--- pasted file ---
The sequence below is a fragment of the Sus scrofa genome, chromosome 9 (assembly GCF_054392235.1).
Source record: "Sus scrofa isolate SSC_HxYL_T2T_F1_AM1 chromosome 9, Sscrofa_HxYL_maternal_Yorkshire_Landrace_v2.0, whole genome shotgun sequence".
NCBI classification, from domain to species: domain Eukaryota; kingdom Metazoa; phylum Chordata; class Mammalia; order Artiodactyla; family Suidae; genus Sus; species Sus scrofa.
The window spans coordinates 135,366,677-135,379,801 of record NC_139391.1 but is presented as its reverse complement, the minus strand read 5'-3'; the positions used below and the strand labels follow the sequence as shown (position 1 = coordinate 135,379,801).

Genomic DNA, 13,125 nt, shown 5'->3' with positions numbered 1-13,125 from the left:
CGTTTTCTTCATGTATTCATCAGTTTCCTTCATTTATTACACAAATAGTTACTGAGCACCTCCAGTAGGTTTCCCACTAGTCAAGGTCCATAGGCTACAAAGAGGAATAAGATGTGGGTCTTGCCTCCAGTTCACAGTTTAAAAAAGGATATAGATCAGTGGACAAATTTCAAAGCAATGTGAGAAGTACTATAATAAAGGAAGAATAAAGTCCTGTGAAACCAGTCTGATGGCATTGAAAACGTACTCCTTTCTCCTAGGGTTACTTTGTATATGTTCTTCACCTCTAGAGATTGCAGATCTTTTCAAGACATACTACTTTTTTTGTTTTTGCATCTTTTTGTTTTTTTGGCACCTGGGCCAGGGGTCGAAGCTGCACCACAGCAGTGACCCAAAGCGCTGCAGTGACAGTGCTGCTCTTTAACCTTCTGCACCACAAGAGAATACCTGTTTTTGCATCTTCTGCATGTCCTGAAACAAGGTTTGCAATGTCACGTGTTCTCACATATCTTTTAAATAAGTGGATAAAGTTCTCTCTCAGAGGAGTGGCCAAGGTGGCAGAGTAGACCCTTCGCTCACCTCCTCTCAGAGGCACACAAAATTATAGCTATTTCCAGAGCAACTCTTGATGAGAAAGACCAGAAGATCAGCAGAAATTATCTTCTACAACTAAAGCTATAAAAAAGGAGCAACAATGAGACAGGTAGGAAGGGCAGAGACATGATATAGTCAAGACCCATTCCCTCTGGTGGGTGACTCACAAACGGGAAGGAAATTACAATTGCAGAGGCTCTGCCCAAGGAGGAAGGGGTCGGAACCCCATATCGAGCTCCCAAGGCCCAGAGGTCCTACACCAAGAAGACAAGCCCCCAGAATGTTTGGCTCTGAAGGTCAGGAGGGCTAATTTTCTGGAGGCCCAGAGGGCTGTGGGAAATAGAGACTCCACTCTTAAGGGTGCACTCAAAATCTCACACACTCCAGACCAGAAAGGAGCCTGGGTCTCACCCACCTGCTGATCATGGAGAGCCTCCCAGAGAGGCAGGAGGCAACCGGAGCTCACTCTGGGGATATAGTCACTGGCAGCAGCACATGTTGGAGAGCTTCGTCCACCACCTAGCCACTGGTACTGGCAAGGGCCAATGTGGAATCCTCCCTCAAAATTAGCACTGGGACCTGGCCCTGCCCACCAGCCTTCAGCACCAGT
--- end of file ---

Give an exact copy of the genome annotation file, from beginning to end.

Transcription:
The sequence below is a fragment of the Sus scrofa genome, chromosome 9 (assembly GCF_054392235.1).
Source record: "Sus scrofa isolate SSC_HxYL_T2T_F1_AM1 chromosome 9, Sscrofa_HxYL_maternal_Yorkshire_Landrace_v2.0, whole genome shotgun sequence".
NCBI classification, from domain to species: domain Eukaryota; kingdom Metazoa; phylum Chordata; class Mammalia; order Artiodactyla; family Suidae; genus Sus; species Sus scrofa.
The window spans coordinates 135,366,677-135,379,801 of record NC_139391.1 but is presented as its reverse complement, the minus strand read 5'-3'; the positions used below and the strand labels follow the sequence as shown (position 1 = coordinate 135,379,801).

Genomic DNA, 13,125 nt, shown 5'->3' with positions numbered 1-13,125 from the left:
CGTTTTCTTCATGTATTCATCAGTTTCCTTCATTTATTACACAAATAGTTACTGAGCACCTCCAGTAGGTTTCCCACTAGTCAAGGTCCATAGGCTACAAAGAGGAATAAGATGTGGGTCTTGCCTCCAGTTCACAGTTTAAAAAAGGATATAGATCAGTGGACAAATTTCAAAGCAATGTGAGAAGTACTATAATAAAGGAAGAATAAAGTCCTGTGAAACCAGTCTGATGGCATTGAAAACGTACTCCTTTCTCCTAGGGTTACTTTGTATATGTTCTTCACCTCTAGAGATTGCAGATCTTTTCAAGACATACTACTTTTTTTGTTTTTGCATCTTTTTGTTTTTTTGGCACCTGGGCCAGGGGTCGAAGCTGCACCACAGCAGTGACCCAAAGCGCTGCAGTGACAGTGCTGCTCTTTAACCTTCTGCACCACAAGAGAATACCTGTTTTTGCATCTTCTGCATGTCCTGAAACAAGGTTTGCAATGTCACGTGTTCTCACATATCTTTTAAATAAGTGGATAAAGTTCTCTCTCAGAGGAGTGGCCAAGGTGGCAGAGTAGACCCTTCGCTCACCTCCTCTCAGAGGCACACAAAATTATAGCTATTTCCAGAGCAACTCTTGATGAGAAAGACCAGAAGATCAGCAGAAATTATCTTCTACAACTAAAGCTATAAAAAAGGAGCAACAATGAGACAGGTAGGAAGGGCAGAGACATGATATAGTCAAGACCCATTCCCTCTGGTGGGTGACTCACAAACGGGAAGGAAATTACAATTGCAGAGGCTCTGCCCAAGGAGGAAGGGGTCGGAACCCCATATCGAGCTCCCAAGGCCCAGAGGTCCTACACCAAGAAGACAAGCCCCCAGAATGTTTGGCTCTGAAGGTCAGGAGGGCTAATTTTCTGGAGGCCCAGAGGGCTGTGGGAAATAGAGACTCCACTCTTAAGGGTGCACTCAAAATCTCACACACTCCAGACCAGAAAGGAGCCTGGGTCTCACCCACCTGCTGATCATGGAGAGCCTCCCAGAGAGGCAGGAGGCAACCGGAGCTCACTCTGGGGATATAGTCACTGGCAGCAGCACATGTTGGAGAGCTTCGTCCACCACCTAGCCACTGGTACTGGCAAGGGCCAATGTGGAATCCTCCCTCAAAATTAGCACTGGGACCTGGCCCTGCCCACCAGCCTTCAGCACCAGT